The London Information Retrieval Meetup is approaching (19/02/2019) and we are excited to add more details about the speakers and talks!
The event is free and you are invited to register :
After Sambhav Kothari, software engineer at Bloomberg and Elia Porciani, R&D software engineer at Sease, our last speaker is Andrea Gazzarini, founder and software engineer at Sease :
Andrea Gazzarini is a curious software engineer, mainly focused on the Java language and Search technologies.
With more than 15 years of experience in various software engineering areas, his adventure with the search domain began in 2010, when he met Apache Solr and later Elasticsearch… and it was love at first sight.
Since then, he has been involved in many projects across different fields (bibliographic, e-government, e-commerce, geospatial).
In 2015 he wrote “Apache Solr Essentials”, a book about Solr, published by Packt Publishing.
He’s an opensource lover; he’s currently involved in several (too many!) projects, always thinking about a “big” idea that will change his (developer) life.
Introduction to Music Information Retrieval
Music Information Retrieval is about retrieving information from music entities.
This high-level definition relates to a complex discipline with many real-world applications.
Being a former bass player, Andrea will describe a high-level overview about Music Information Retrieval and it will analyse from a musician perspective a set of challenges that the topic offers.
We will introduce the basic concepts of the music language, then passing through different kind of music representations we will end up describing some useful low level features that are used when dealing with music entities.
Elia is a Software Engineer passionate about algorithms and data structures concerning search engines and efficiency.
He is currently involved in many research projects at CNR (National Research Council, Italy ) and for personal purpose.
Before joining Sease he worked in Intecs and List where he could experience different fields and levels of computer science, by handling low level programming problems such as embedded and networking up to high level trading algorithms.
He graduated with a dissertation about data compression and query performance on search engines.
He is active part of the information retrieval research community, attending international conferences such as SIGIR and ECIR.
His most recent pubblication is : FASTER BLOCKMAX WAND WITH VARIABLE-SIZED BLOCKS SIGIR 2017 Proceedings of the 40th Annual International ACM SIGIR Conference on Research and Development in Information Retrieval, 2017
Improving top-k retrieval algorithms using dynamic programming and longer skipping
Modern search engines has to keep up with the enormous growth in the number of documents and queries submitted by users. One of the problem to deal with is finding the best k relevant documents for a given query. This operation has to be fast and this is possible only by using specialised technologies.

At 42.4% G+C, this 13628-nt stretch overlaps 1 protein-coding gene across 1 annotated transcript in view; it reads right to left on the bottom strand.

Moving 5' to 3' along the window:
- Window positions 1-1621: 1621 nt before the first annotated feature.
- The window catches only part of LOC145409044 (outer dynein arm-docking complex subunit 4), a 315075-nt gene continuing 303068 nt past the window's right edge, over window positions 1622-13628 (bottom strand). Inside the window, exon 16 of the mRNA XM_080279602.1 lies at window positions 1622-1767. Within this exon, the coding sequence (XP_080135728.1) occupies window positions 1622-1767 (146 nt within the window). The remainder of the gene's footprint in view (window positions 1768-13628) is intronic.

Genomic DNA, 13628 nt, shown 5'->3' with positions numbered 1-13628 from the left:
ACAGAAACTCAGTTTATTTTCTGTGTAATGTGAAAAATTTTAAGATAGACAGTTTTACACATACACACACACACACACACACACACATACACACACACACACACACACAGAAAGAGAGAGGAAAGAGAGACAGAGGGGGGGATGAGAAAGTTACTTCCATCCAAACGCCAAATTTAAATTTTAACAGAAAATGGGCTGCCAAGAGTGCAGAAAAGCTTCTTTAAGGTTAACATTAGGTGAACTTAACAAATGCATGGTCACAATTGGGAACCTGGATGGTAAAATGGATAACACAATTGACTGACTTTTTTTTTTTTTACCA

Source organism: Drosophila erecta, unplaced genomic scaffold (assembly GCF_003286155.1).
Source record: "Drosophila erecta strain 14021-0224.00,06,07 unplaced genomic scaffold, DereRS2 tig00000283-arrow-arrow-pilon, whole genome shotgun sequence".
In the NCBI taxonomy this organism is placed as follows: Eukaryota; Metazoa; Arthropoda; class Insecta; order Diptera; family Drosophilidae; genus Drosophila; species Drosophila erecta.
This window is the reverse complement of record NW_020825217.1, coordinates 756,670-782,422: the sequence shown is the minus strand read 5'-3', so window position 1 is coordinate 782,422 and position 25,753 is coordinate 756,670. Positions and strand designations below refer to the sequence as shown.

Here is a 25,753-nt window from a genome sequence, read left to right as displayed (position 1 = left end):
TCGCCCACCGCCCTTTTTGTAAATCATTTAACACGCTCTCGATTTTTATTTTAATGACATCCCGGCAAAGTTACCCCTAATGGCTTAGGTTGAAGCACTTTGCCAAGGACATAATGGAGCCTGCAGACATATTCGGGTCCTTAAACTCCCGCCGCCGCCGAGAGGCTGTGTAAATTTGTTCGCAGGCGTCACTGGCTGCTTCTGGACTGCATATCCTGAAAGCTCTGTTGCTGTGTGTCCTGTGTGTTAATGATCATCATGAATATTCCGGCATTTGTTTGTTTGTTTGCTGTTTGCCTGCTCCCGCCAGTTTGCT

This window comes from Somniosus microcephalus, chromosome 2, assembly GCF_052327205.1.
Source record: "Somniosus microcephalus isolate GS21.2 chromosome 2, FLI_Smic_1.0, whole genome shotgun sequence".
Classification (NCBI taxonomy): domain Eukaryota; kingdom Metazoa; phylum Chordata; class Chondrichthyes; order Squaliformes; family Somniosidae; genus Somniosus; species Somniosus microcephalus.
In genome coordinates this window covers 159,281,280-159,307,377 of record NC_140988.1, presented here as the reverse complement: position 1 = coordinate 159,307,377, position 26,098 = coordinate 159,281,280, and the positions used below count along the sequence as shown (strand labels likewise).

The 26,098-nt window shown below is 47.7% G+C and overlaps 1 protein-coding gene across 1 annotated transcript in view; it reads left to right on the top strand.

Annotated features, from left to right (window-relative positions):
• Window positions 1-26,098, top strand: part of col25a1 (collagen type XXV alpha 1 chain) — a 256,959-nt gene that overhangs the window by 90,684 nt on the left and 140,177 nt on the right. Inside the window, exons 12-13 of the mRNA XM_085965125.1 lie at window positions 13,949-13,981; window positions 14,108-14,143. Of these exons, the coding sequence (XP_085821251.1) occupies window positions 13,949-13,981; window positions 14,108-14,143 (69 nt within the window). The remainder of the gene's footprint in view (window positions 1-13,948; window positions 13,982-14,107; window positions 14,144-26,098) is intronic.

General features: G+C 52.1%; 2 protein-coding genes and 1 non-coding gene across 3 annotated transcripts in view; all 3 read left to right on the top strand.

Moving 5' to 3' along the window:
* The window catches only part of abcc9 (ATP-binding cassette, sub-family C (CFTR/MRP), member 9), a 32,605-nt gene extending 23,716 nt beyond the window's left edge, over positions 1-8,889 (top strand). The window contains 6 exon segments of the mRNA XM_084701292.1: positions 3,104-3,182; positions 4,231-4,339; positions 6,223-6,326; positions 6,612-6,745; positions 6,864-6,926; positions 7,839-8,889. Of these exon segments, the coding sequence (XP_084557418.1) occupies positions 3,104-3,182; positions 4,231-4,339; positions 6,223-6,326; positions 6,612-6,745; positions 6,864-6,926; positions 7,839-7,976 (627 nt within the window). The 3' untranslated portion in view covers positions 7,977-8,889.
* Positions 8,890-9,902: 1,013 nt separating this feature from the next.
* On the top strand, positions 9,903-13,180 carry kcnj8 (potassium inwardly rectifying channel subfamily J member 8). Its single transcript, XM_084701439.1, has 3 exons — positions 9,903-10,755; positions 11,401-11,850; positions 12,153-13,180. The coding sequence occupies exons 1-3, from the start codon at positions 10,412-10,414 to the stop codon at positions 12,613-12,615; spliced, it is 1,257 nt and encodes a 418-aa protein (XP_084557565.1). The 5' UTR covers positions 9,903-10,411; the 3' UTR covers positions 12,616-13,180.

Block max wand is one of the best known algorithm for solving this problem without any effectiveness degradation of its ranking.
After a brief introduction, in this talk I’m going to show a strategy introduced in “Faster BlockMax WAND with Variable-sized Blocks” (SIGIR 2017), that applied to BlockMaxWand data has made possible to speed up the algorithm execution by almost 2x.
Then, will be presented another optimisation of the BlockMaxWand algorithm (“Faster BlockMax WAND with Longer Skipping”, ECIR 2019) for reducing the time execution of short queries.
Sambhav is a software engineer at Bloomberg, working in the News Search Experience team.
Learning To Rank: Explained for Dinosaurs
Internet search has long evolved from days when you had to string up your query in just the right way to get the results you were looking for. Search has to be smart and natural, and people expect it to “just work” and read what’s on their minds.
On the other hand, anyone who has worked behind-the-scenes with a search engine knows exactly how hard it is to get the right result to show up at the right time. Countless hours are spent tuning the boosts before your user can find his favorite two-legged tiny-armed dinosaur on the front page.
When your data is constantly evolving, updating, it’s only realistic that so do your search engines. Search teams thus are on a constant pursuit to refine and improve the ranking and relevance of their search results. But, working smart is not the same as working hard. There are many techniques we can employ, that can help us dynamically improve and automate this process. One such technique is Learning to Rank.
Learning to Rank was initially proposed in academia around 20 years ago and almost all commercial web search-engines utilize it in some form or other. At Bloomberg, we decided that it was time for an open source search-engine to support Learning to Rank, so we spent more than a year designing and implementing it. The result of our efforts has been accepted by the Solr community and our Learning to Rank plugin is now available in Apache Solr.
This talk will serve as an introduction to the LTR(Learning-to-Rank) module in Solr. No prior knowledge about Learning to Rank is needed, but attendees will be expected to know the basics of Python, Solr, and machine learning techniques. We will be going step-by-step through the process of shipping a machine-learned ranking model in Solr, including:
- how you can engineer features and build a training data-set as per your needs
- how you can train ranking models using popular Python ML(machine learning) libraries like scikit-learn
- how you can use the above-learned ranking-models in Solr
Get ready for an interactive session where we learn to rank!